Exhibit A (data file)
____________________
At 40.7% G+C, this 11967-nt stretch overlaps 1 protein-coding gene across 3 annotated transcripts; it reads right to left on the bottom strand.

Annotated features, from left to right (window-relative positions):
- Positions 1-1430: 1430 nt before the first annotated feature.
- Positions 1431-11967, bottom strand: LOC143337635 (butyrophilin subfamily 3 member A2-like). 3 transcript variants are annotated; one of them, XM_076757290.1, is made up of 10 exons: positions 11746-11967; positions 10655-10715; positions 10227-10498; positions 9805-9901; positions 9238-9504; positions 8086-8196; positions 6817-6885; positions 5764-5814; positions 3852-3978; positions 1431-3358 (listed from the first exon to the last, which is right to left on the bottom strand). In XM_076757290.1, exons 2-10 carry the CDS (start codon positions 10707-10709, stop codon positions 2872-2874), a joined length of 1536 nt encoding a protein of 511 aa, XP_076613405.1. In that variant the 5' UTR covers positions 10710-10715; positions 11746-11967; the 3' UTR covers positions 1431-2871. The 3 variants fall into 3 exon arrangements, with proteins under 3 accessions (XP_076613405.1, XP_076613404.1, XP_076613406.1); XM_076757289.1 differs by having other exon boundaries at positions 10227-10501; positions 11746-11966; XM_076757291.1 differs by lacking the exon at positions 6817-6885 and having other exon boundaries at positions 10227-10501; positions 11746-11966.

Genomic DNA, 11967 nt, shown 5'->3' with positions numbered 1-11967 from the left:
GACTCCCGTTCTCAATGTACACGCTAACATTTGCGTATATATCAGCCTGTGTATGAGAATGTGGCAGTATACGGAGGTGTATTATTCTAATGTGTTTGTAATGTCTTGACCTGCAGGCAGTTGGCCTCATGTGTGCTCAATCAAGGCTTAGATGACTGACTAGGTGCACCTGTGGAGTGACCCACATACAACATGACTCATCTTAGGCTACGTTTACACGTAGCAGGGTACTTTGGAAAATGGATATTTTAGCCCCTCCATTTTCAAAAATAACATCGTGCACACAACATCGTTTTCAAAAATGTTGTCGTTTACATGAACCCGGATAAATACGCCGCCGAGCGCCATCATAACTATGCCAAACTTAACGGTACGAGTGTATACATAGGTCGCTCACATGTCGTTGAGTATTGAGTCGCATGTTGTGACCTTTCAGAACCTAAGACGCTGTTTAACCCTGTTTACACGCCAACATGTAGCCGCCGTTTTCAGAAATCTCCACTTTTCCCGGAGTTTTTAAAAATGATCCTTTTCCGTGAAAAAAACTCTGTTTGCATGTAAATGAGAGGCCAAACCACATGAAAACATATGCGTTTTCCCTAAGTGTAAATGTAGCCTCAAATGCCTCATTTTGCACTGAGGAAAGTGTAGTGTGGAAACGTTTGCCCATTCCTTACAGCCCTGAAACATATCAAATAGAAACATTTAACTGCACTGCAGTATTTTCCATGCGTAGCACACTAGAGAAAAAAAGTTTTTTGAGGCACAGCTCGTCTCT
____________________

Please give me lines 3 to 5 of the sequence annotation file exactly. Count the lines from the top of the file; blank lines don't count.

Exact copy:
- Positions 1-1430: 1430 nt before the first annotated feature.
- Positions 1431-11967, bottom strand: LOC143337635 (butyrophilin subfamily 3 member A2-like). 3 transcript variants are annotated; one of them, XM_076757290.1, is made up of 10 exons: positions 11746-11967; positions 10655-10715; positions 10227-10498; positions 9805-9901; positions 9238-9504; positions 8086-8196; positions 6817-6885; positions 5764-5814; positions 3852-3978; positions 1431-3358 (listed from the first exon to the last, which is right to left on the bottom strand). In XM_076757290.1, exons 2-10 carry the CDS (start codon positions 10707-10709, stop codon positions 2872-2874), a joined length of 1536 nt encoding a protein of 511 aa, XP_076613405.1. In that variant the 5' UTR covers positions 10710-10715; positions 11746-11967; the 3' UTR covers positions 1431-2871. The 3 variants fall into 3 exon arrangements, with proteins under 3 accessions (XP_076613405.1, XP_076613404.1, XP_076613406.1); XM_076757289.1 differs by having other exon boundaries at positions 10227-10501; positions 11746-11966; XM_076757291.1 differs by lacking the exon at positions 6817-6885 and having other exon boundaries at positions 10227-10501; positions 11746-11966.

Genomic DNA, 11967 nt, shown 5'->3' with positions numbered 1-11967 from the left: